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'If you want hands-on, you will need masks on'

As the fall semester rolls along, Penn College wants to make sure students can stay on campus to use the new lab and other hands-on learning opportunities.

WILLIAMSPORT, Pa. — More than 300 students are in the welding program at Pennsylvania College of Technology in Williamsport. Officials at Penn College say the welding lab's recent 35,000 square-foot expansion makes it the largest welding educational facility in the nation.

"Students find it amazing, just the amount of technology they have access to. Many students haven't seen these types of things before," said Brad Webb, dean of engineering technologies.

The new welding equipment came in earlier this year. Shortly after it arrived, students were sent home because of the COVID-19 pandemic. Now, they are finally getting to use the new equipment.

RELATED: Penn College responding to high demand for welders

"They all want to jump in and start using it, so we're slowly now getting it back up and running with the COVID situation we have going on," said Michael Allen, a welding instructor at Penn College.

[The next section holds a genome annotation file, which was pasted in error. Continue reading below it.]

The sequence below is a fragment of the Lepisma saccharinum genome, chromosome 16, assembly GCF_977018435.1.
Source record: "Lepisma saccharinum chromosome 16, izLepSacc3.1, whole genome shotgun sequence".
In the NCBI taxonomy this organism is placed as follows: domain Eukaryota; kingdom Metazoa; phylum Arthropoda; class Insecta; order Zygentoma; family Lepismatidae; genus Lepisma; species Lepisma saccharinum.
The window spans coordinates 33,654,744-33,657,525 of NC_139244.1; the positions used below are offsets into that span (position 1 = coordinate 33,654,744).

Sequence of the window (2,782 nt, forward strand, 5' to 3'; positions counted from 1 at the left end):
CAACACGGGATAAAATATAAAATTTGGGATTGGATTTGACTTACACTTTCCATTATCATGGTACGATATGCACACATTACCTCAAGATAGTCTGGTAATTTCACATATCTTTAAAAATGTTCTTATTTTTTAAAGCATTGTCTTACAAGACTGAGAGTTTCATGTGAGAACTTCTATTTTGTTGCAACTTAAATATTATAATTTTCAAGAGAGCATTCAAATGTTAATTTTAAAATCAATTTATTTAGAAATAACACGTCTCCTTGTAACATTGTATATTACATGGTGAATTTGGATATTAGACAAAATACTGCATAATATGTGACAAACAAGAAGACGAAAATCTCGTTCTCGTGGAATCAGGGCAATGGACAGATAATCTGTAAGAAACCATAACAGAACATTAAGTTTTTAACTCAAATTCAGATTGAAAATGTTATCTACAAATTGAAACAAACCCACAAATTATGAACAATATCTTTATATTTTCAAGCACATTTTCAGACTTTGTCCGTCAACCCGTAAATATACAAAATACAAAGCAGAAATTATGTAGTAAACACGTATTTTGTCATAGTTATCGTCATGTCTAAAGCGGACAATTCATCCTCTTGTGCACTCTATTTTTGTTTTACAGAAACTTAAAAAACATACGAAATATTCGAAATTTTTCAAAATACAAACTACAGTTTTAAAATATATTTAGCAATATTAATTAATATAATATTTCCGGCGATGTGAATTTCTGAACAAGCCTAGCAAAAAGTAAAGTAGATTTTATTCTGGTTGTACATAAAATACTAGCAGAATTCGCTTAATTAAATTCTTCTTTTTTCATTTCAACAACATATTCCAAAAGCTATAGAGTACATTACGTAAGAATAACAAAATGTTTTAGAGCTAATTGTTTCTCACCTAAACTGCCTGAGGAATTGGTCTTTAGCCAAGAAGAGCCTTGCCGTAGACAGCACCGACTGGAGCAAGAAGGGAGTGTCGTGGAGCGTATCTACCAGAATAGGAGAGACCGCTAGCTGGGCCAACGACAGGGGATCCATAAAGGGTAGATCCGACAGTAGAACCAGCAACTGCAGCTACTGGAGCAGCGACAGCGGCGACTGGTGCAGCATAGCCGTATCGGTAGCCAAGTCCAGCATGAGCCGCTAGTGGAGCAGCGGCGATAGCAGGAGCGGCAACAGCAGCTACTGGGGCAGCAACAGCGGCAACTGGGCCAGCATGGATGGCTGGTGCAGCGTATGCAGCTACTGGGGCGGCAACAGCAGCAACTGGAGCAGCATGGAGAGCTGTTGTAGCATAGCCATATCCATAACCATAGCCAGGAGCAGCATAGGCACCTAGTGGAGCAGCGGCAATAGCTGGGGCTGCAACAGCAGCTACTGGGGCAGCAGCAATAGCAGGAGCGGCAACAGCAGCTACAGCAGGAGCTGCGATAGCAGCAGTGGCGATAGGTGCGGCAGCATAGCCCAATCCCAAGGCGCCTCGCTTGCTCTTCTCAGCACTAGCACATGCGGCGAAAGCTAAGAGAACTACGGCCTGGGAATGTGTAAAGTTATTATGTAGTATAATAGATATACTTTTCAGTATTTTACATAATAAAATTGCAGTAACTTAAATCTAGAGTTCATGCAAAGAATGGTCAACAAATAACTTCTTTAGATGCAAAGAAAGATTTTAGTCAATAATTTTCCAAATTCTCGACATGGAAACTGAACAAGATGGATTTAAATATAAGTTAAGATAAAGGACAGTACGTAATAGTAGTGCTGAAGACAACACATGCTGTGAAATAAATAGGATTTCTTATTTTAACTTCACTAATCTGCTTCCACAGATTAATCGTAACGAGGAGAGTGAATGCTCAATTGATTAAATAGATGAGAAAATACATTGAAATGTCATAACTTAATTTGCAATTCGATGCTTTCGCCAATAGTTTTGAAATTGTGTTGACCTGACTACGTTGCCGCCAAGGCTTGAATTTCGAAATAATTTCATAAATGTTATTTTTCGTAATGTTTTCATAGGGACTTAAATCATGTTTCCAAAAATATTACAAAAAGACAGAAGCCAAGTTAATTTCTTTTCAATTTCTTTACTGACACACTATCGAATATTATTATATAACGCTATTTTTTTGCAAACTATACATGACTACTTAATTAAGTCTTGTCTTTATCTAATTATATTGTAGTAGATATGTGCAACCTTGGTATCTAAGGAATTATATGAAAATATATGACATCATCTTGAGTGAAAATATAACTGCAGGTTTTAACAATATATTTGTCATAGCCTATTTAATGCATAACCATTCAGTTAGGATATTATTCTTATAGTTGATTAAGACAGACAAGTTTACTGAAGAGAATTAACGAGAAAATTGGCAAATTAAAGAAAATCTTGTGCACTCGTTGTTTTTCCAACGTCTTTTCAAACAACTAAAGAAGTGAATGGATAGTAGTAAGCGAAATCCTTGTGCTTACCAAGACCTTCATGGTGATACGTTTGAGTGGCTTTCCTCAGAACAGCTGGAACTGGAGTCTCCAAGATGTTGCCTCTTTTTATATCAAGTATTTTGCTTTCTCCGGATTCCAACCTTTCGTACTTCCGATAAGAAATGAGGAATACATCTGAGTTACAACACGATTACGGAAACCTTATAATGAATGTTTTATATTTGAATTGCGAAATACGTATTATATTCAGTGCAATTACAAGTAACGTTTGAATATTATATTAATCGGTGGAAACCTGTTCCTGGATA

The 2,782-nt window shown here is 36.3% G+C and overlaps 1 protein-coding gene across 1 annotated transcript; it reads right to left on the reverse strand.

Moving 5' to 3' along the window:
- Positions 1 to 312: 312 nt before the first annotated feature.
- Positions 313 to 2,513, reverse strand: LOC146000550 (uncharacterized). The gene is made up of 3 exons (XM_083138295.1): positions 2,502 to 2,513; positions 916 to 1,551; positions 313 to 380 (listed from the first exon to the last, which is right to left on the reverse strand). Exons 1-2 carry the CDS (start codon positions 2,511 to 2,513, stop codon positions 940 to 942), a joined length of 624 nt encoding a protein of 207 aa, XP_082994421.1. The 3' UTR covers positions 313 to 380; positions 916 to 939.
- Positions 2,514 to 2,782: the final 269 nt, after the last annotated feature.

The new space gives students plenty of space to social distance. Welding and other classes are nearly impossible to do online, so Penn College is going with the theme, "If you want hands-on, you need masks on."

"You can't fix a diesel engine remotely. You have to be there to do it. Our students recognize for them to learn, we have to abide by these policies, we have to make sure we have a safe campus," Webb said.

Penn College has incentives for students showing good behavior, such as monthly prize drawings. As of now, the school has had fewer than 25 positive cases of COVID-19. Instructors believe that's because students realize the importance of being here in person.

"Some of the stuff we can do online, but most of the time, it's hands-on, and they learn way better doing it that way," Allen added.